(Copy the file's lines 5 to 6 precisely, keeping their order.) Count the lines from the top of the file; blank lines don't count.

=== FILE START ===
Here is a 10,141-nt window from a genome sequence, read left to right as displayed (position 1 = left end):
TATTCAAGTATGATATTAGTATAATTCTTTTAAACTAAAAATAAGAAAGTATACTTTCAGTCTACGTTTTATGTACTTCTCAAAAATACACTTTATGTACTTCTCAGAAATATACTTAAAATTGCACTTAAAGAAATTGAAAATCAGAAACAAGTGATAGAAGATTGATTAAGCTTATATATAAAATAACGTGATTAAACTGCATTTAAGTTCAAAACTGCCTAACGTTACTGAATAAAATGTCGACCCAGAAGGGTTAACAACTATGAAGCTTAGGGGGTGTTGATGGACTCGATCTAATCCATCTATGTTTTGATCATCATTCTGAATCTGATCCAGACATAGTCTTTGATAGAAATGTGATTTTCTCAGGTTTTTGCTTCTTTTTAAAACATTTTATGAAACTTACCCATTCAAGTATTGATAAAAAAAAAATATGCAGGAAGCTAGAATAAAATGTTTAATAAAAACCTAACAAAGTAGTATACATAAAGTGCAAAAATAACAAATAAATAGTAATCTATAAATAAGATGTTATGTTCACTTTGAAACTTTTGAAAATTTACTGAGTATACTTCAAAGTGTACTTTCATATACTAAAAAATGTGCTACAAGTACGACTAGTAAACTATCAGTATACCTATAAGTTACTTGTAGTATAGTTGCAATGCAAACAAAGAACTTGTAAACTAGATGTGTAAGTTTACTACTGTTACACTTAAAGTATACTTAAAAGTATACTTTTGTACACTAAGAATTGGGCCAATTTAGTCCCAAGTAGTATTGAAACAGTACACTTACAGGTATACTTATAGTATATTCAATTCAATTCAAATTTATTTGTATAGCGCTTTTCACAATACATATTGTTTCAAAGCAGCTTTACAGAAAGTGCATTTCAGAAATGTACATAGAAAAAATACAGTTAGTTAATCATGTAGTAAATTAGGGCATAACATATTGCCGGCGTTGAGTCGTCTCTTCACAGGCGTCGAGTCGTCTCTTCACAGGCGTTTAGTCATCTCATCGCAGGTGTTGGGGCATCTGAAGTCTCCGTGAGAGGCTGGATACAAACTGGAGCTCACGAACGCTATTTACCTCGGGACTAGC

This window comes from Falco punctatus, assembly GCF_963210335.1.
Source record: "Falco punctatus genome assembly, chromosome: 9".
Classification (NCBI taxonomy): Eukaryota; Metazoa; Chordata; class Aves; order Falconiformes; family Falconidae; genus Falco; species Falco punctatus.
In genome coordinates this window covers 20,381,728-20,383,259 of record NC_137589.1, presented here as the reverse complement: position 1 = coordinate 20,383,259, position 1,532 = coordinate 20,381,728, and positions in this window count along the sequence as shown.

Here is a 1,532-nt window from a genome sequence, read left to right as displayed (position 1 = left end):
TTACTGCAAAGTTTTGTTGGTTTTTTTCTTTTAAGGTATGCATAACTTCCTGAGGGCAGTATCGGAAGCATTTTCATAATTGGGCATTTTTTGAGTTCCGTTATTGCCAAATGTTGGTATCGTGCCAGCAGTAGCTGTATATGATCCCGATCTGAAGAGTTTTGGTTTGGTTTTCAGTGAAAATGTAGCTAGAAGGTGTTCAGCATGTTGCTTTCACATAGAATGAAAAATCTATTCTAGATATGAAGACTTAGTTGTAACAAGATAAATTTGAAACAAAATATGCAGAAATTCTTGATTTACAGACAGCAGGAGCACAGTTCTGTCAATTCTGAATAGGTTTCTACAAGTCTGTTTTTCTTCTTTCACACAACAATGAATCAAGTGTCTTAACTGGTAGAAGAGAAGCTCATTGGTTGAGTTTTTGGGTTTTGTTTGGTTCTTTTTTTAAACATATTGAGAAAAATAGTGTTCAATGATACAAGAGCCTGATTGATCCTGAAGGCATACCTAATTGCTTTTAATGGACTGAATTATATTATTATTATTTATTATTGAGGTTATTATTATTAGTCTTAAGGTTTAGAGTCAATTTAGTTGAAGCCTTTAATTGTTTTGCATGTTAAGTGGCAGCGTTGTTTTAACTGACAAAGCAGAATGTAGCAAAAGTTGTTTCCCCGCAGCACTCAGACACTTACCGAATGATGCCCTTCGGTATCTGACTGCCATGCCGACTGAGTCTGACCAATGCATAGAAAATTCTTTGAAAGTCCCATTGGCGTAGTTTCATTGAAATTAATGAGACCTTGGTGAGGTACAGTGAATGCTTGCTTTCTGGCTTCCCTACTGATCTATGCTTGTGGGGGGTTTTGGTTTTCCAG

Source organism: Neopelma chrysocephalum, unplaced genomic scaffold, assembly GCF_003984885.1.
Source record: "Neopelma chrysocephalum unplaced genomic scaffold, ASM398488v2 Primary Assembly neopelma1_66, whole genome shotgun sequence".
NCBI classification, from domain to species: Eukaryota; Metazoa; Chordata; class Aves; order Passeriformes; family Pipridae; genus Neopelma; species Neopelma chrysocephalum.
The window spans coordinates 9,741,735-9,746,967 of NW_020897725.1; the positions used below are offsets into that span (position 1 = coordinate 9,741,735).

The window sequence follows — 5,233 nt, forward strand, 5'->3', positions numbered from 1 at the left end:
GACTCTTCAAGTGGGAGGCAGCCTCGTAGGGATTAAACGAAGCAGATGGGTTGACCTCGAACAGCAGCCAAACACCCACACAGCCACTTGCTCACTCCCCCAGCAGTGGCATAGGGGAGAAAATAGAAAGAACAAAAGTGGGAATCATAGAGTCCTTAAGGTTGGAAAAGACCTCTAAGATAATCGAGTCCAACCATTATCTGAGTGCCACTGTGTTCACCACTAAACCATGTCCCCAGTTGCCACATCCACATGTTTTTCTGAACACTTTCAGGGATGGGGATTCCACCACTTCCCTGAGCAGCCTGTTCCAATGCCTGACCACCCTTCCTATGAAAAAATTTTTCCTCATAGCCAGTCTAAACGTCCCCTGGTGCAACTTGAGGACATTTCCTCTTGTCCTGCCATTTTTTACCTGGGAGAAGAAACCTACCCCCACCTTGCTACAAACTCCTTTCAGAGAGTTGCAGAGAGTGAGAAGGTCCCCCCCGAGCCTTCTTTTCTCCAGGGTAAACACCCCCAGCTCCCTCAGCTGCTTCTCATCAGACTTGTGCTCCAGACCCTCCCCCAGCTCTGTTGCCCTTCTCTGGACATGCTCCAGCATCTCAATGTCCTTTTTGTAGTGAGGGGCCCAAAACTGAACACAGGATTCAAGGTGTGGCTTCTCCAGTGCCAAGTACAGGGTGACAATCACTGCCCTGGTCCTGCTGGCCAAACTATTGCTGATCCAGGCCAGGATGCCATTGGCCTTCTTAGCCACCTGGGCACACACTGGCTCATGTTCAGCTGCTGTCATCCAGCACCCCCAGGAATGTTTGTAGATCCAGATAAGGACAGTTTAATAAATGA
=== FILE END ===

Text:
Classification (NCBI taxonomy): Eukaryota; Metazoa; Chordata; class Aves; order Falconiformes; family Falconidae; genus Falco; species Falco punctatus.
In genome coordinates this window covers 20,381,728-20,383,259 of record NC_137589.1, presented here as the reverse complement: position 1 = coordinate 20,383,259, position 1,532 = coordinate 20,381,728, and positions in this window count along the sequence as shown.